The European Automobile Manufacturers’ Association (ACEA), Hydrogen Europe and the International Road Transport Union (IRU) have issued a joint call to accelerate the deployment of hydrogen refuelling stations across the European Union (EU).
The groups contend that while fuel cell electric vehicles can contribute positively to the EU’s overall decarbonisation agenda, as they emit zero emissions at the tailpipe, customers will only adopt zero-emission vehicles if they are affordable and convenient.
“Affordability is the result of combined cost-reduction efforts by automobile manufacturers, energy and fuel suppliers and companies producing hydrogen – supported by incentives from EU member states. Convenience depends largely on the vehicles’ driving range and the availability of refuelling infrastructure,” ACEA said in a statement.
Hydrogen technology acts as a bridge between the energy and transport sectors (sectoral integration), offering solutions for better integration of surplus renewable energies, such as wind and solar (‘power to hydrogen’). Hydrogen can also be stored for extended periods, enabling seasonal storage of energy. The growing demand for renewable and low-carbon hydrogen across many industries will increase its supply and bring down costs.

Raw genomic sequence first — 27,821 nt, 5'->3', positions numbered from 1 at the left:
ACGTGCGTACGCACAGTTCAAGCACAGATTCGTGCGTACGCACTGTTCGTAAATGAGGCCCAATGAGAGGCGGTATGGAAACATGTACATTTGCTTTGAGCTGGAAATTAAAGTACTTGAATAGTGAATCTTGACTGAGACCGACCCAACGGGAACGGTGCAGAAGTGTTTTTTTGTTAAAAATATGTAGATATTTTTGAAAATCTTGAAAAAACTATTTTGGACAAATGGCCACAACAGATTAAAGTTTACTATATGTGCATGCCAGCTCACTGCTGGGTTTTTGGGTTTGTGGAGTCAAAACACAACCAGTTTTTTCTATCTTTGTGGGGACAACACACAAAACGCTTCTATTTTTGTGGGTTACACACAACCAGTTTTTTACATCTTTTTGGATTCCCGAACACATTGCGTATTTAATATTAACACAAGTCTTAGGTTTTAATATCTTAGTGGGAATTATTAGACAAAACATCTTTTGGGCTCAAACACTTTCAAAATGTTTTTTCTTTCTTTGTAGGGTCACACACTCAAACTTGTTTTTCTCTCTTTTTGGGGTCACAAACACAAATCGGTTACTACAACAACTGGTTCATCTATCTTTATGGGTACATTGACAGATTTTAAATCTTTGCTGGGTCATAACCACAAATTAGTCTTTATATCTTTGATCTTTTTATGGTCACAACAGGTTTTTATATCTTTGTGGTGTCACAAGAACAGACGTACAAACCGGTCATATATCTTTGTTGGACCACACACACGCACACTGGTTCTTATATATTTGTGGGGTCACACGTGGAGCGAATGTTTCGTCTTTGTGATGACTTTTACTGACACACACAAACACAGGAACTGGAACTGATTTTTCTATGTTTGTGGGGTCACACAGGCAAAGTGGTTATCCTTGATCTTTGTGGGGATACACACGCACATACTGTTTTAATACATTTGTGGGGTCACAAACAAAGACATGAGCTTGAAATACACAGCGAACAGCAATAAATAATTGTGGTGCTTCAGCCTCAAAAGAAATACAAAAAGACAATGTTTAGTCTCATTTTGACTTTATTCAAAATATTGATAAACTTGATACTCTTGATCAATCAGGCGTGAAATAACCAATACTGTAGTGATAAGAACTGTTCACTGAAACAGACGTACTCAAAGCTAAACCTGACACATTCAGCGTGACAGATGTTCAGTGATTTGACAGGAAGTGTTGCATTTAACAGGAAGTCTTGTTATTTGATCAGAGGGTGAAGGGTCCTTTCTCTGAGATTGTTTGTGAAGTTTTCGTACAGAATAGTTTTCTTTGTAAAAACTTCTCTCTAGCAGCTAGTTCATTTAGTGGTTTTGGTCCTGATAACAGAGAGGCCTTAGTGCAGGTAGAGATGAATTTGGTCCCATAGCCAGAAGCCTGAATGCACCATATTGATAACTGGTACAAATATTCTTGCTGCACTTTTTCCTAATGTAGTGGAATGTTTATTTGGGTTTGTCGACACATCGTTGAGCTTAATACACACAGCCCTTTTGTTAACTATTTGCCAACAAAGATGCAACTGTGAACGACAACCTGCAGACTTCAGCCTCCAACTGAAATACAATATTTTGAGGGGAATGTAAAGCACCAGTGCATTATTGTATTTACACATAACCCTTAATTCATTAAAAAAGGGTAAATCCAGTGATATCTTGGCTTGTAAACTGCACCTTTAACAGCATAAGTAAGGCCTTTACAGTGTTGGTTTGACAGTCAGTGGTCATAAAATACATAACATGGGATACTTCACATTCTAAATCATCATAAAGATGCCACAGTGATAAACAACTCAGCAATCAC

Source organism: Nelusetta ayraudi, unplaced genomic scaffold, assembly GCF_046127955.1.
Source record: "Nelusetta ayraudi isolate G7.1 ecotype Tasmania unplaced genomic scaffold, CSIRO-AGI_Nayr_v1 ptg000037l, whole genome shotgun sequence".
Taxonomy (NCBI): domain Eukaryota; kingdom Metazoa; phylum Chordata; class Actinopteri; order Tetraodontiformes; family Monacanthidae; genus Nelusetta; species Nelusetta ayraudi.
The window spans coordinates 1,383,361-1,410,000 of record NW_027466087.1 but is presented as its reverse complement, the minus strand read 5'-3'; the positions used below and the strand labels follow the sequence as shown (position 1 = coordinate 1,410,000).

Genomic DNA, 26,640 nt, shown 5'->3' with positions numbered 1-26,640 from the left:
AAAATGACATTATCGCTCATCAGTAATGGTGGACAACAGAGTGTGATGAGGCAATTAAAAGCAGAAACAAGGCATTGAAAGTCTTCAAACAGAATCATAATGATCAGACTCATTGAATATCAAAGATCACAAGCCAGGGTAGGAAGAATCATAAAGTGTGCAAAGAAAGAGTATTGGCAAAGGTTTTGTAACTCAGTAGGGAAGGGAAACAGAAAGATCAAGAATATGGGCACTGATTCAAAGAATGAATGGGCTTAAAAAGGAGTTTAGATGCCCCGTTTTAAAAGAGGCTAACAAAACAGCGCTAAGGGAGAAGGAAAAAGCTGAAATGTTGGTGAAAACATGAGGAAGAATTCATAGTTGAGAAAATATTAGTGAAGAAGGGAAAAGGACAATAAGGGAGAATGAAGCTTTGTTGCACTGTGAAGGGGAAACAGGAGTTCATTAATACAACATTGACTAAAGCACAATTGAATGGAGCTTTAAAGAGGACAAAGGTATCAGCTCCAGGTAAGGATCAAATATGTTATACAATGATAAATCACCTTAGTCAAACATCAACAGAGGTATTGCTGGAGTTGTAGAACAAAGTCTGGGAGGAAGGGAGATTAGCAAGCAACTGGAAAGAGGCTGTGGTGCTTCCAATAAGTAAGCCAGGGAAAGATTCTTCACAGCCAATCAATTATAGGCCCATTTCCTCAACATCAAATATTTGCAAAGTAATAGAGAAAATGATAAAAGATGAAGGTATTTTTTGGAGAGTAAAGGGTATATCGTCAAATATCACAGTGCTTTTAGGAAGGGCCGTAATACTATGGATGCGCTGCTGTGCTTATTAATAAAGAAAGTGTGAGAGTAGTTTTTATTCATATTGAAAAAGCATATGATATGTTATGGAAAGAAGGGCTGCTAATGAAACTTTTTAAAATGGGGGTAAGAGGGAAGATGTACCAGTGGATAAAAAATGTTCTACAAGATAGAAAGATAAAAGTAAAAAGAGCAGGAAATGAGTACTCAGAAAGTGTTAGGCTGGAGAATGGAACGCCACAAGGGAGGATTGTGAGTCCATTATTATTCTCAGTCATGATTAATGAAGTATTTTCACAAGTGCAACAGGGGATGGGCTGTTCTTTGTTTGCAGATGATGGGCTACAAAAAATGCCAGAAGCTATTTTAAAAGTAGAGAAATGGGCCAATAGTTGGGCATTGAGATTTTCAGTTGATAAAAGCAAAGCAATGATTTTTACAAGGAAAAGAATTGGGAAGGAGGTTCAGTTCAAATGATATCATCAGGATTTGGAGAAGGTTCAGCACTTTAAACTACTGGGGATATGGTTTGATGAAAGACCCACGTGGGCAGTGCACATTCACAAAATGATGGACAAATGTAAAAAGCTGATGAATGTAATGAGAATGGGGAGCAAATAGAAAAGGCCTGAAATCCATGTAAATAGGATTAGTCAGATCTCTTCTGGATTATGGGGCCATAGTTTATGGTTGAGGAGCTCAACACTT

Europe already has some hydrogen industry champions, and this technology will further boost European competitiveness, thereby creating growth and jobs, the automotive industry trade group pointed out.
“Hydrogen powers diverse mobility solutions. Fuel cell trains, trucks and vans, as well as hydrogen-powered ships and cars are now becoming available on the market. They can be used for both urban and rural mobility and transportation. The advantages of hydrogen include short refuelling time and a long driving range. Also, vehicle weight and load-carrying capacity of trucks are comparable to conventional vehicles.”
If hydrogen is produced in a sustainable manner, it is also possible to significantly reduce well-to-wheel CO2 emissions.
Unfortunately, hydrogen refuelling infrastructure is severely lacking today, putting at risk the development of this innovative zero-emission solution, ACEA lamented.
“A clear signal and commitment to support the deployment of hydrogen refuelling infrastructure is urgently needed from the EU institutions and member-states. In addition, incentive schemes for renewable and low-carbon hydrogen mobility are essential to make it affordable,” ACEA said.
The fight against climate change is a top priority of the new European Commission and Parliament, in line with the adoption of the Paris Agreement.
“In order to help foster the uptake of zero-emission technologies, to leverage European industrial competitiveness and to allow for a smooth transition to carbon-neutral mobility – and society – by 2050, we urge the European Commission, European Parliament and Council to provide the right framework to support the roll-out of hydrogen infrastructure across the European Union,” ACEA said in a statement.